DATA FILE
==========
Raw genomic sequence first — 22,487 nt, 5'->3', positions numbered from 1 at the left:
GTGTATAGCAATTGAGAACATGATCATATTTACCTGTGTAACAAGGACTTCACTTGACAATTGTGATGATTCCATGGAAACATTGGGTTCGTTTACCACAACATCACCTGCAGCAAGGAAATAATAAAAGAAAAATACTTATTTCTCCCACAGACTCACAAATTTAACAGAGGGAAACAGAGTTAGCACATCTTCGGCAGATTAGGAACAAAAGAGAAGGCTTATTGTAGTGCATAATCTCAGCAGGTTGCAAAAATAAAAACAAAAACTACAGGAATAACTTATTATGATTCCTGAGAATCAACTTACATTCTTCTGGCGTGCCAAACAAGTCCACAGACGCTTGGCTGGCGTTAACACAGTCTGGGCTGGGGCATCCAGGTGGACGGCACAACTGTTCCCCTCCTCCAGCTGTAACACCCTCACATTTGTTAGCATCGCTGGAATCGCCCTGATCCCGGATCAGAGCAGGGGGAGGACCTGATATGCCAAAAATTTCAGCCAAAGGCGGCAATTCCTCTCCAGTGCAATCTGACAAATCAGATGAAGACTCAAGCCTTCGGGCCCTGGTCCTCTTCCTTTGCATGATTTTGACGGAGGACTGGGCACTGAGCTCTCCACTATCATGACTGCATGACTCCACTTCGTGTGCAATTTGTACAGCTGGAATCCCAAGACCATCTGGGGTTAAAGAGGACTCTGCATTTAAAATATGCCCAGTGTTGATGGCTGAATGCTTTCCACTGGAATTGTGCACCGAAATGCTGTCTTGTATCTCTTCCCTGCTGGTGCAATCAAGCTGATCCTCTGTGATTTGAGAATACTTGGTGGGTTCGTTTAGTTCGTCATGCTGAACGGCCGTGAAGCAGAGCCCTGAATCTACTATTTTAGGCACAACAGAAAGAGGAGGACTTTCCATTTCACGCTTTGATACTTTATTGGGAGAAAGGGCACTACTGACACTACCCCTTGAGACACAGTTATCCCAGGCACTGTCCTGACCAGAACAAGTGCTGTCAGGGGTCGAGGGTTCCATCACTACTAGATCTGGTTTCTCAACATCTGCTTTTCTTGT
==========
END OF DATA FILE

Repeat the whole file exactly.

Raw genomic sequence first — 22,487 nt, 5'->3', positions numbered from 1 at the left:
GTGTATAGCAATTGAGAACATGATCATATTTACCTGTGTAACAAGGACTTCACTTGACAATTGTGATGATTCCATGGAAACATTGGGTTCGTTTACCACAACATCACCTGCAGCAAGGAAATAATAAAAGAAAAATACTTATTTCTCCCACAGACTCACAAATTTAACAGAGGGAAACAGAGTTAGCACATCTTCGGCAGATTAGGAACAAAAGAGAAGGCTTATTGTAGTGCATAATCTCAGCAGGTTGCAAAAATAAAAACAAAAACTACAGGAATAACTTATTATGATTCCTGAGAATCAACTTACATTCTTCTGGCGTGCCAAACAAGTCCACAGACGCTTGGCTGGCGTTAACACAGTCTGGGCTGGGGCATCCAGGTGGACGGCACAACTGTTCCCCTCCTCCAGCTGTAACACCCTCACATTTGTTAGCATCGCTGGAATCGCCCTGATCCCGGATCAGAGCAGGGGGAGGACCTGATATGCCAAAAATTTCAGCCAAAGGCGGCAATTCCTCTCCAGTGCAATCTGACAAATCAGATGAAGACTCAAGCCTTCGGGCCCTGGTCCTCTTCCTTTGCATGATTTTGACGGAGGACTGGGCACTGAGCTCTCCACTATCATGACTGCATGACTCCACTTCGTGTGCAATTTGTACAGCTGGAATCCCAAGACCATCTGGGGTTAAAGAGGACTCTGCATTTAAAATATGCCCAGTGTTGATGGCTGAATGCTTTCCACTGGAATTGTGCACCGAAATGCTGTCTTGTATCTCTTCCCTGCTGGTGCAATCAAGCTGATCCTCTGTGATTTGAGAATACTTGGTGGGTTCGTTTAGTTCGTCATGCTGAACGGCCGTGAAGCAGAGCCCTGAATCTACTATTTTAGGCACAACAGAAAGAGGAGGACTTTCCATTTCACGCTTTGATACTTTATTGGGAGAAAGGGCACTACTGACACTACCCCTTGAGACACAGTTATCCCAGGCACTGTCCTGACCAGAACAAGTGCTGTCAGGGGTCGAGGGTTCCATCACTACTAGATCTGGTTTCTCAACATCTGCTTTTCTTGT